Is there anyone at your workplace who always appears to be working hard but is completely unproductive? Someone who puts in long hours and always looks busy, but never actually gets anything done? I see these people all the time. To the casual observer, they appear to be doing all the right things. But on closer inspection, they are just highly inefficient. They waste time on nonessential activities. They chase non-critical problems. They react and obsess and spin in place. And when you add up all the hours they’ve “worked” in a given week, you see that they spent very little time focused on their mission. Their hard work was an illusion.

We are all victims of this behavior to a certain extent. None of us is perfectly productive. We all fall somewhere on the spectrum of efficiency. For me, the biggest detractor to productivity has been my tendency to obsess over conflicts and issues that, with a dose of hindsight, were always going to end up resolving themselves. When I look back on these issues I could see just how much energy I burned for no reason. I could see just how much time I wasted, when I could have spent it pursuing my mission.

Over the years, as I’ve observed this tendency in myself, I’ve developed some strategies for overcoming it. I don’t have it all figured out – that’s for sure. But these tips do help me quarantine short term problems to stay focused on my primary mission. I hope they are helpful to you too.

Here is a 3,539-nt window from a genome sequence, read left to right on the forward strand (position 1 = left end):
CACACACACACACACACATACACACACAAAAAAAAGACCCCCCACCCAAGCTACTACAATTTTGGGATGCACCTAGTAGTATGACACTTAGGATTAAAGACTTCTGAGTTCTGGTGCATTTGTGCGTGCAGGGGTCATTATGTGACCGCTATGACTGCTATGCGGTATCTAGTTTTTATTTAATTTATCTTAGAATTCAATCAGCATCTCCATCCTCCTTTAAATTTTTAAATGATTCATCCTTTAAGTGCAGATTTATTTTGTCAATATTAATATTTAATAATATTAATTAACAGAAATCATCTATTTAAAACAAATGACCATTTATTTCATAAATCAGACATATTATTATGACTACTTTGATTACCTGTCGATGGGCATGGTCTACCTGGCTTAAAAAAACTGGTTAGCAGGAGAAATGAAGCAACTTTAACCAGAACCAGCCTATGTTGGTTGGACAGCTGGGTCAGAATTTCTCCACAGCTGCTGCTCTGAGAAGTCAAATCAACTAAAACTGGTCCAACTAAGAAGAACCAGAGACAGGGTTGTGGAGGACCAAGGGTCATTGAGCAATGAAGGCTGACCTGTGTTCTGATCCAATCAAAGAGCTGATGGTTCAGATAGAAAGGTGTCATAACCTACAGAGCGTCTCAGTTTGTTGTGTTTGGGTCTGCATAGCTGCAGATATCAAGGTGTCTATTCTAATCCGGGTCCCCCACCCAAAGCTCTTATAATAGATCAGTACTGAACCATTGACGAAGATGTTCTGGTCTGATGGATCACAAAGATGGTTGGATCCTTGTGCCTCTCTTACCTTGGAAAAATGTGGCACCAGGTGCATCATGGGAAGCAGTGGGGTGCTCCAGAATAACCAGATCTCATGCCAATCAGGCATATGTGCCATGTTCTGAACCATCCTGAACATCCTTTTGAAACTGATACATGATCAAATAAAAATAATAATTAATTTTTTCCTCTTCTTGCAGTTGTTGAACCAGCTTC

1. Time Travel

I engage in time travel more than you might think. I’ve gotten quite good at it actually. Whenever I’m upset or worried about a conflict or issue, I force myself to travel forward in time so I can have the benefit of hindsight while I’m still in the present moment.

I very purposefully play out the likely sequence of events and place myself in the highest probability future states. Most of the time - like 90% of the time - it becomes clear that whatever issue I’m dealing with, will inevitably be a tiny blip when viewed from the perspective of my entire career. It just won’t be that big of a deal. Most of the time, it will resolve itself. Sometimes, it will end better than it started. Other times it will end badly but even then, it won’t be THAT bad.

My point is, we need to be able to apply the benefits of hindsight in the present state. And whatever tricks you need to pull on yourself to be able to do this, it will help. Next time someone pisses you off, or you take some heat from your boss, apply some perspective, travel ahead in time, see that it’s likely not going to be that big of a deal when considered in the context of your entire career, and get back to focusing on your wins.

2.  Play out the worst case, and get comfortable in it

One useful exercise I frequently use when I’m at risk of being derailed by worry or anger, is to play out the worst-case scenario. This is a pretty common practice in Stoicism that I find very helpful. Rather than obsess and stew over a conflict or issue for hours and hours, I take 10 minutes and visualize the absolute worst-case scenario. Maybe my boss will reprimand me. Maybe I won’t get the promotion I was hoping for. Maybe a senior executive will be disappointed in me. Whatever the worst-case scenario is, I play it out fully in my head. I confront it. I put myself in that reality. I prepare mentally for it. I accept it.